Taub and Uswatte Conducting Trial on Therapy to Clear Post-COVID Brain Fog


 
Gitendra Uswatte, PhD (left) & Edward Taub, PhD

Even after their bodies have cleared the virus that causes COVID-19, many patients experience long-term effects. One of the most troubling is a deterioration in cognitive function, commonly called brain fog, that is marked by memory problems and a struggle to think clearly. This condition has shown up in a number of reports. For instance, a hospital network in Chicago found that nearly one-third of a group of 509 COVID patients experienced altered mental function. Similar numbers were reported from a study in France, among others.

Although, there are no current treatments for COVID-related brain fog, UAB researchers are starting a clinical trial to test a rehabilitation method that has proven to restore lost function. Known as Constraint-Induced Therapy, it was developed by Edward Taub, PhD, director of the Constraint-Induced Movement Therapy Research Group, in collaboration with colleagues at UAB. CI Therapy is used around the world to help patients regain limb function and language abilities after stroke.

Taub and his longtime collaborator, Gitendra Uswatte, PhD, professor in the UAB Department of Psychology, have demonstrated the positive effects of CI Therapy on patients with stroke, multiple sclerosis and cerebral palsy. 97 percent of the thousands of stroke patients who have taken part in CI Therapy have seen meaningful improvement, and the average patient uses her affected limb five times more post-therapy than pre-therapy. The improvement in function remains even after years have passed.

MRI scans have shown that CI Therapy rewires the brain, which leads Taub and Uswatte to believe that the therapy could restore cognitive function in the same way it restored a person's ability to move their arms or legs. "We found in the motor rehabilitation work that the therapy is effective for a number of different types of brain damage," Uswatte said.

Because of this, the researchers postulate that CI Therapy can alleviate the brain fog conditions that so many post-COVID patients suffer from. So, with pilot funding from UAB's Integrative Center for Aging Research, Taub and Uswatte will recruit at least 20 adult patients, age 18 or older, who have recovered from COVID-19, but are experiencing memory loss, brain fog or other cognitive issues. Participants will receive CI Therapy training at no cost.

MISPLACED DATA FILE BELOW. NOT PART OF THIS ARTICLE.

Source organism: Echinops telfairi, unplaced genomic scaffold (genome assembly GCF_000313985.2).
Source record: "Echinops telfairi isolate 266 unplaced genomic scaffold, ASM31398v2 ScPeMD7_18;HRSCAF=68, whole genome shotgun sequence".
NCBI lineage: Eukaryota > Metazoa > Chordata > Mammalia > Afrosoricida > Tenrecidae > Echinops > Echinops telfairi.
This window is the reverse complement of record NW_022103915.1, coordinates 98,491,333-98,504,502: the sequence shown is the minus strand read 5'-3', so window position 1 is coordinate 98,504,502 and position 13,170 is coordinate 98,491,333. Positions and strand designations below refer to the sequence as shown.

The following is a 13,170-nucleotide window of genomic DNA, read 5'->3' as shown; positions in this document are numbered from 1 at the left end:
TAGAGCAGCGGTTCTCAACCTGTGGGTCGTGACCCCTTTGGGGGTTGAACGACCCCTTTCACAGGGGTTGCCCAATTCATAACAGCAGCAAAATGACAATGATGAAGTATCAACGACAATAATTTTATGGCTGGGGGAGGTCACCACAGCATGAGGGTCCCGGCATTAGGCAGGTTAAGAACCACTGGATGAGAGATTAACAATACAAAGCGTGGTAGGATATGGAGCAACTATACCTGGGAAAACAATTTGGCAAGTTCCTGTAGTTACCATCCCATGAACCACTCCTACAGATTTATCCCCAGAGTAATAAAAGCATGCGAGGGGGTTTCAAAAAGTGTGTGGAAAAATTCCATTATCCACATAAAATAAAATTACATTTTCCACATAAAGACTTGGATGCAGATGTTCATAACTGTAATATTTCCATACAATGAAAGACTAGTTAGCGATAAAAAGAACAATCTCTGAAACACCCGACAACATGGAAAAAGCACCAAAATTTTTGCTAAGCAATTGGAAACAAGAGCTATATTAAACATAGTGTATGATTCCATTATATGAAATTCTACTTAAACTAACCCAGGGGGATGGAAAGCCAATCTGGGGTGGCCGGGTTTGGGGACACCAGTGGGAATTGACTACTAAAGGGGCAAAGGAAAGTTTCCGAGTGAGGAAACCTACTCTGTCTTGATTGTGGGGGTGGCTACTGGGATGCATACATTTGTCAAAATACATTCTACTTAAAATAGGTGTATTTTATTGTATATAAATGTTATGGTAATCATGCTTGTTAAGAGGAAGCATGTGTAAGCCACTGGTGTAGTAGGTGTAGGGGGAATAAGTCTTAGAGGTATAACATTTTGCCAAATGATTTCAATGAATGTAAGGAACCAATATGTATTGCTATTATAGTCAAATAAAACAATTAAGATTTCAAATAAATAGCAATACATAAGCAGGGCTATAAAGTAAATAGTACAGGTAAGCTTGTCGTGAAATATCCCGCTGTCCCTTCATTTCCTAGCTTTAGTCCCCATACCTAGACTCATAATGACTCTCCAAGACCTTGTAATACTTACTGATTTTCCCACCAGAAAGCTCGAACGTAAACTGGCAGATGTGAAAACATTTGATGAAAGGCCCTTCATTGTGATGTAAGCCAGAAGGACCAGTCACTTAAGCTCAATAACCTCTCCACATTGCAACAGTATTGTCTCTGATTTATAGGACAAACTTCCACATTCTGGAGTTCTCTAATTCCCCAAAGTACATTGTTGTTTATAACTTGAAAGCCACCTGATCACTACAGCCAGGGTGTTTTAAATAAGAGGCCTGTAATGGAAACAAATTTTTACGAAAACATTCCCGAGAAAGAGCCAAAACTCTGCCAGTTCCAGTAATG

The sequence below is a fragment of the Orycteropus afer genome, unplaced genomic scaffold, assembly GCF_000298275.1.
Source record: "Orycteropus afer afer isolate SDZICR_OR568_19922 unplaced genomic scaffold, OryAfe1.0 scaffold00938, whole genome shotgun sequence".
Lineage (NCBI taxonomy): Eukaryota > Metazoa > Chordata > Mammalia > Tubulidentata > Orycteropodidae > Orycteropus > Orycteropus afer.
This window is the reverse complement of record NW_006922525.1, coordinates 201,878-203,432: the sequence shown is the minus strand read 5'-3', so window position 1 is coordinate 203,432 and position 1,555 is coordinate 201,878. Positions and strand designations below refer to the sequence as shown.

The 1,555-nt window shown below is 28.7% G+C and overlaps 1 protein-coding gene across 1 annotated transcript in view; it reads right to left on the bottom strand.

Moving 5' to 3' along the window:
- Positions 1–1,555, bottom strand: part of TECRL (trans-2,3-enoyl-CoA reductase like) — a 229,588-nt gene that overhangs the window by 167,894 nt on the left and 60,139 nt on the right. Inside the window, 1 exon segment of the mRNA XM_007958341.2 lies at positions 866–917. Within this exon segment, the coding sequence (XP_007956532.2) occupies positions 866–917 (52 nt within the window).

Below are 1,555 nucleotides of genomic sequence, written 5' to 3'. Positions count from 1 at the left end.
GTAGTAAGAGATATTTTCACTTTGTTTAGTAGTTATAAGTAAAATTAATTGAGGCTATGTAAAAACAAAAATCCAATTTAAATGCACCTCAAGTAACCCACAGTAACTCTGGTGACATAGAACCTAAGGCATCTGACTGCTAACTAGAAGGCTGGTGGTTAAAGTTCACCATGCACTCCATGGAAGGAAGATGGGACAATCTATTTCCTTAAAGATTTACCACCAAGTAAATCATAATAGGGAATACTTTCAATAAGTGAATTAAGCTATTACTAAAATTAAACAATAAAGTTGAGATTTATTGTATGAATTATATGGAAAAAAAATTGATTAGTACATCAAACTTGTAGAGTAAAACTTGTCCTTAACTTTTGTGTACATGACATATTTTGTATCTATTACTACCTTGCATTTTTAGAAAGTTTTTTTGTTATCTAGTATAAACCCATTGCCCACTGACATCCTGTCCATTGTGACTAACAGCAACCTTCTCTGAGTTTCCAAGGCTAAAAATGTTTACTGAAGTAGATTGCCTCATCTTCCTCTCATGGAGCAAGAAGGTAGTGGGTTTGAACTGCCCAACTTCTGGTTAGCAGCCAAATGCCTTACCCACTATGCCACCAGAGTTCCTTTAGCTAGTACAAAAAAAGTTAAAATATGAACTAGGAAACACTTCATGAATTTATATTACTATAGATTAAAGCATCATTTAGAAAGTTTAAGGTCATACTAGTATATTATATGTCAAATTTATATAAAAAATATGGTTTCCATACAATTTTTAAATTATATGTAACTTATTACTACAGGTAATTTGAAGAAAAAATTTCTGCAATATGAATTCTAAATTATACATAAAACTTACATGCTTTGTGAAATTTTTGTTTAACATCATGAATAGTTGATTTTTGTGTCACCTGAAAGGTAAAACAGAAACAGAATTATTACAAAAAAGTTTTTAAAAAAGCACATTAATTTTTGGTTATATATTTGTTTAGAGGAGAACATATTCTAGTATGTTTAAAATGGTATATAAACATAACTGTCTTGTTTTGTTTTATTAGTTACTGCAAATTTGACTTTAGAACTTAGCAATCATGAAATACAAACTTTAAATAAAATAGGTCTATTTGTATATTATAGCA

This involves 35 hours of therapy in the clinic, including the computer-based speed-of-processing training and a component called shaping, which involves training simulated cognitive activities in the clinic that are made progressively harder over time. "At the end of each session, participants are assigned 10 homework tasks that they use in their everyday lives to focus on transferring the gains they have made in the lab," Uswatte said. "These are tasks that are important to the person and will challenge their cognitive skills."

"The activities might include cooking a meal with more than three ingredients, starting a conversation, remembering medication, doing the laundry or making out a shopping list," Taub said. "One of the requirements of the program is that participants have a caregiver or person who lives with them who can prompt them to do this homework. We also call them once a week for the first month after the end of training and then once a month for the next 11 months to help participants hold onto their gains."

"The challenge of adapting CI Therapy to a new condition is exciting," Taub said. "We have proved that the therapy works in other conditions. What got us interested here was the fact that current brain-training techniques that aim to help with brain fog work fine in the lab or in the training setting, but they don't transfer robustly to real-life situations. And if it does not transfer to life situations, why bother?"

Individuals who think they can benefit are welcome to contact the project directly at 205-934-9768 or learn more about the study at uab.edu/citherapy.

 
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